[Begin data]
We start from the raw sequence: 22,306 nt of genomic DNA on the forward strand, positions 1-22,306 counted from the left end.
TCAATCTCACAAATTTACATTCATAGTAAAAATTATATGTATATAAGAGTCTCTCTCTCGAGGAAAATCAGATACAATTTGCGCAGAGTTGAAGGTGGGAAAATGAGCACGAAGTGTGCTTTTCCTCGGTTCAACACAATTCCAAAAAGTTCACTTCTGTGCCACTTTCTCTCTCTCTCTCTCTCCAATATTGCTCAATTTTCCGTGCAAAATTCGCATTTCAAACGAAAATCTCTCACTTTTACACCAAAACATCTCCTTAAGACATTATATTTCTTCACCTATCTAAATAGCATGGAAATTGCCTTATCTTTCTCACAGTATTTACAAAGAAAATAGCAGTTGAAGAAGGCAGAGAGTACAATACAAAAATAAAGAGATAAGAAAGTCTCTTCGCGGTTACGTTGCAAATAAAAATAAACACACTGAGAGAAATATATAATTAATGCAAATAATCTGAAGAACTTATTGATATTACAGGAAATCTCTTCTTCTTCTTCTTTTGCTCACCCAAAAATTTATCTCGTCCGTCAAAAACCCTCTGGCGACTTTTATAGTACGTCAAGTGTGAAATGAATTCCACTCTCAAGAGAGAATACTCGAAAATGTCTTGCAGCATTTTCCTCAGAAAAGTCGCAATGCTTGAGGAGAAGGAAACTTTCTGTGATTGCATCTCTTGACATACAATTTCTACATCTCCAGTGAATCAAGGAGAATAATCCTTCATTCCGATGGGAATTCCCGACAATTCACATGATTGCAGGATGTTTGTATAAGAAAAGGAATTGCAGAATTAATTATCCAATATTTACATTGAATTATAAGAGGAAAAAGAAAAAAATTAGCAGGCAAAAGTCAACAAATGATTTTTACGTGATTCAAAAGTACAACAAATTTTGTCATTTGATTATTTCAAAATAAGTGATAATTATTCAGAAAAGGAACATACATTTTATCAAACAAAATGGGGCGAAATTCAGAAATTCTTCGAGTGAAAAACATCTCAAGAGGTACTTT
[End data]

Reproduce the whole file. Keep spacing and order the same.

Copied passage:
We start from the raw sequence: 22,306 nt of genomic DNA on the forward strand, positions 1-22,306 counted from the left end.
TCAATCTCACAAATTTACATTCATAGTAAAAATTATATGTATATAAGAGTCTCTCTCTCGAGGAAAATCAGATACAATTTGCGCAGAGTTGAAGGTGGGAAAATGAGCACGAAGTGTGCTTTTCCTCGGTTCAACACAATTCCAAAAAGTTCACTTCTGTGCCACTTTCTCTCTCTCTCTCTCTCCAATATTGCTCAATTTTCCGTGCAAAATTCGCATTTCAAACGAAAATCTCTCACTTTTACACCAAAACATCTCCTTAAGACATTATATTTCTTCACCTATCTAAATAGCATGGAAATTGCCTTATCTTTCTCACAGTATTTACAAAGAAAATAGCAGTTGAAGAAGGCAGAGAGTACAATACAAAAATAAAGAGATAAGAAAGTCTCTTCGCGGTTACGTTGCAAATAAAAATAAACACACTGAGAGAAATATATAATTAATGCAAATAATCTGAAGAACTTATTGATATTACAGGAAATCTCTTCTTCTTCTTCTTTTGCTCACCCAAAAATTTATCTCGTCCGTCAAAAACCCTCTGGCGACTTTTATAGTACGTCAAGTGTGAAATGAATTCCACTCTCAAGAGAGAATACTCGAAAATGTCTTGCAGCATTTTCCTCAGAAAAGTCGCAATGCTTGAGGAGAAGGAAACTTTCTGTGATTGCATCTCTTGACATACAATTTCTACATCTCCAGTGAATCAAGGAGAATAATCCTTCATTCCGATGGGAATTCCCGACAATTCACATGATTGCAGGATGTTTGTATAAGAAAAGGAATTGCAGAATTAATTATCCAATATTTACATTGAATTATAAGAGGAAAAAGAAAAAAATTAGCAGGCAAAAGTCAACAAATGATTTTTACGTGATTCAAAAGTACAACAAATTTTGTCATTTGATTATTTCAAAATAAGTGATAATTATTCAGAAAAGGAACATACATTTTATCAAACAAAATGGGGCGAAATTCAGAAATTCTTCGAGTGAAAAACATCTCAAGAGGTACTTT